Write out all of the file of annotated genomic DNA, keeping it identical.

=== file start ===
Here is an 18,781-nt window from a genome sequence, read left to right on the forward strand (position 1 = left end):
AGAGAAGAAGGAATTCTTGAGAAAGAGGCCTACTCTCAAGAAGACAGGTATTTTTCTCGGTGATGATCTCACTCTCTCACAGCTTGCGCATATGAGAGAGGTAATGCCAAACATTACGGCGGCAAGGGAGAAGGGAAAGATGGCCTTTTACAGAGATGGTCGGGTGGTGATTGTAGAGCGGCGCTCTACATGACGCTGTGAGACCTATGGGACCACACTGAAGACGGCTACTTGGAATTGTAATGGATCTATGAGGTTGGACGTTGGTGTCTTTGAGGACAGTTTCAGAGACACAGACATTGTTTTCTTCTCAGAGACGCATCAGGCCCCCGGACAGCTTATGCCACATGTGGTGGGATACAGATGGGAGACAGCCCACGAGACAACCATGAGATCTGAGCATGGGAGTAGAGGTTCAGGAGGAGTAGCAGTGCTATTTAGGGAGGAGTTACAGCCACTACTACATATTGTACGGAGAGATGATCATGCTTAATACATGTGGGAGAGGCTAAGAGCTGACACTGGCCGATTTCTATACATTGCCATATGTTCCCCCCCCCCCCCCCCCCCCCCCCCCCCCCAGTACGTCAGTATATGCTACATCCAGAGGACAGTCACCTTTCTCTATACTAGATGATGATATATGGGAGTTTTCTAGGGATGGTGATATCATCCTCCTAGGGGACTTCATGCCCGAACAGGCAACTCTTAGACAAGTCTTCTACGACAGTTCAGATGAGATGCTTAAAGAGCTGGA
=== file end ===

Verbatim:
Here is an 18,781-nt window from a genome sequence, read left to right on the forward strand (position 1 = left end):
AGAGAAGAAGGAATTCTTGAGAAAGAGGCCTACTCTCAAGAAGACAGGTATTTTTCTCGGTGATGATCTCACTCTCTCACAGCTTGCGCATATGAGAGAGGTAATGCCAAACATTACGGCGGCAAGGGAGAAGGGAAAGATGGCCTTTTACAGAGATGGTCGGGTGGTGATTGTAGAGCGGCGCTCTACATGACGCTGTGAGACCTATGGGACCACACTGAAGACGGCTACTTGGAATTGTAATGGATCTATGAGGTTGGACGTTGGTGTCTTTGAGGACAGTTTCAGAGACACAGACATTGTTTTCTTCTCAGAGACGCATCAGGCCCCCGGACAGCTTATGCCACATGTGGTGGGATACAGATGGGAGACAGCCCACGAGACAACCATGAGATCTGAGCATGGGAGTAGAGGTTCAGGAGGAGTAGCAGTGCTATTTAGGGAGGAGTTACAGCCACTACTACATATTGTACGGAGAGATGATCATGCTTAATACATGTGGGAGAGGCTAAGAGCTGACACTGGCCGATTTCTATACATTGCCATATGTTCCCCCCCCCCCCCCCCCCCCCCCCCCCCCCAGTACGTCAGTATATGCTACATCCAGAGGACAGTCACCTTTCTCTATACTAGATGATGATATATGGGAGTTTTCTAGGGATGGTGATATCATCCTCCTAGGGGACTTCATGCCCGAACAGGCAACTCTTAGACAAGTCTTCTACGACAGTTCAGATGAGATGCTTAAAGAGCTGGA